5 Things Mississauga’s Indian Food Scene Needs From Mumbai

Published July 6, 2018 at 11:18 am


Butter chicken, dosa, idli, channa masala, tikka kebabs, biryani – that’s pretty much the definition of Indian food in the GTA.

About two years ago, when I moved to Canada, my impression was that Canada’s extensive Indian community had taken good care of the Indian cuisine.

I’m well aware that Indian food outside of India mostly covers generic South Indian, Punjabi and Mughlai cuisines of India. At the very least, I wished that Chicken Tikka Masala wasn’t passed around as Indian food, which is a dish created in the U.K. (the Raj loved Indian curries and tried to recreate them when they left India). 

I don’t claim to be an expert on Mumbai’s throbbing food scene but you’d have to live under a rock to not notice that Indian food is being rediscovered and better honed, across the globe.

Conde Nast Traveller India recently called Mumbai, India’s food capital, after all, the city has a lot to offer.  

Here’s what’s missing from Mississauga’s Indian food scene, compared to Mumbai.

5) India’s regional cuisines
Mumbai’s food scene is seeing a shift for quite some time. Smaller communities and different regions of India, all eat differently. While the spices and ingredients might be similar, traditional dishes vary due to region, language, terrain, religion and availability of different produce. And, because Mumbai is a multicultural hub, you’ll find Litti Chokha from Bihar, Maharashtra’s Koli (fishing community) cuisine, Bengal’s mustard fish curries, Assam’s ant egg chutney and stir-fried silkworms, and a lot more. Regional cooking has seen a boom, thanks to Mumbai’s home cooks, who host meals at home and the city’s trendiest restaurant, The Bombay Canteen (TBC). Chef Thomas Zacharias of TBC has managed to make Indian produce and traditional dishes cool. The menu changes as per seasonal produce and the chef’s travels across the country. You’ll find food of different regions, brought under one roof. And, several seasonal specials celebrating items only found in India like Kalari cheese, cocktails with palm toddy from southern India and a variety of breads (there’s more than just naan and roti).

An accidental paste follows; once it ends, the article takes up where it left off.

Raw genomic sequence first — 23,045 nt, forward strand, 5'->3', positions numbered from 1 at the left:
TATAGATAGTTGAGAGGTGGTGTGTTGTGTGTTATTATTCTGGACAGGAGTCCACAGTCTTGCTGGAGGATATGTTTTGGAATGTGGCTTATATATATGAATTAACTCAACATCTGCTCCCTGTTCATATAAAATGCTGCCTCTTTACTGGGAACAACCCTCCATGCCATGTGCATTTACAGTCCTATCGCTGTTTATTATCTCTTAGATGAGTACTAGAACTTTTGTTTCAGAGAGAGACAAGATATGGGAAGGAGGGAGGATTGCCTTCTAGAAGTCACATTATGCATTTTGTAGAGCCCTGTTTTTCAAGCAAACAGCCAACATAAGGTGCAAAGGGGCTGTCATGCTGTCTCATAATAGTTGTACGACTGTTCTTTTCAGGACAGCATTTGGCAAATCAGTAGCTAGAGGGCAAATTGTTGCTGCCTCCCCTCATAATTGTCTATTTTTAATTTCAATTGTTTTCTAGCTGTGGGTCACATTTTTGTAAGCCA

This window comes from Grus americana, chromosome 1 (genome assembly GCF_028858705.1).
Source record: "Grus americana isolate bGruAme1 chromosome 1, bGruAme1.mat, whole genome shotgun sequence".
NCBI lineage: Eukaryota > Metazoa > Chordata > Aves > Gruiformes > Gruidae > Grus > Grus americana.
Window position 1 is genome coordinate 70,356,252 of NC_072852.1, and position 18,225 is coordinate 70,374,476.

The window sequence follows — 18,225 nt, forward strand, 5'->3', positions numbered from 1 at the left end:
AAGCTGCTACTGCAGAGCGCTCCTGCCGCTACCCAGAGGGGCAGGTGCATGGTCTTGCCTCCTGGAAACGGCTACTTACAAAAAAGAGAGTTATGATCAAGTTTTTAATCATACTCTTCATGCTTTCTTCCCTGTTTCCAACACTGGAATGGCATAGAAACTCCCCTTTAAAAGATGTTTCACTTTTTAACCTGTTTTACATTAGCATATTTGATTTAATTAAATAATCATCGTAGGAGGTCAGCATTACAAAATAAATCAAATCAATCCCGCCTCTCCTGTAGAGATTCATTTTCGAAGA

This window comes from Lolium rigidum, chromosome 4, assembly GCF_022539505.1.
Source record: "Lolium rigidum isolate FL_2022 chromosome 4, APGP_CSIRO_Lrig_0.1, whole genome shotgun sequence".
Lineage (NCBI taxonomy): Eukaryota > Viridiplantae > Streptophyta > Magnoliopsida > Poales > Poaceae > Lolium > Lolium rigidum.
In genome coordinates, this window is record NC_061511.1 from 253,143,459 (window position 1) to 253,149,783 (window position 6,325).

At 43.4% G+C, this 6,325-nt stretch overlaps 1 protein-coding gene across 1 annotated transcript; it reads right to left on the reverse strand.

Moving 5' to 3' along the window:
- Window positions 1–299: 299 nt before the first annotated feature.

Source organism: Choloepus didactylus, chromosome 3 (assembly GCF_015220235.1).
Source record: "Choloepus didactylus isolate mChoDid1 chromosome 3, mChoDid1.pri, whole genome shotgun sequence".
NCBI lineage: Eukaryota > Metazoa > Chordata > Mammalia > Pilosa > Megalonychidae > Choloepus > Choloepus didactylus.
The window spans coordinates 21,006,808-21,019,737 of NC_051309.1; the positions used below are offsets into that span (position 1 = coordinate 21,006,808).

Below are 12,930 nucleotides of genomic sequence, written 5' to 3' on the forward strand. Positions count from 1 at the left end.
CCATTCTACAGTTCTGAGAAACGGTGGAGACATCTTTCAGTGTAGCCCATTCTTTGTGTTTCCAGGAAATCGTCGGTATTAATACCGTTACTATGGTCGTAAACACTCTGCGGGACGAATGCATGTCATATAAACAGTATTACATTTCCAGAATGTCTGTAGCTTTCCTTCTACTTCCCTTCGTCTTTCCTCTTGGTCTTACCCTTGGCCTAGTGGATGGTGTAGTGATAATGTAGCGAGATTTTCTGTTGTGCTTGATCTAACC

4) Pork is hip
When the Maharashtra province (of which Mumbai is the capital) banned beef, Mumbai chefs were obviously upset. So, chefs turned to pork. Goan chorizo, which is spicier compared to its Western counterparts and is flavoured with toddy vinegar, began to frequent on every menu. Bacon, pork belly and regional dishes like pork vindaloo, pork xacuti, sorpotel – all primarily from Goa began popping up on menus across Mumbai.
Thankfully, beef is now allowed to be imported from the West and from parts of India where cow and buffalo slaughter isn’t banned.

3) Desserts where east meets west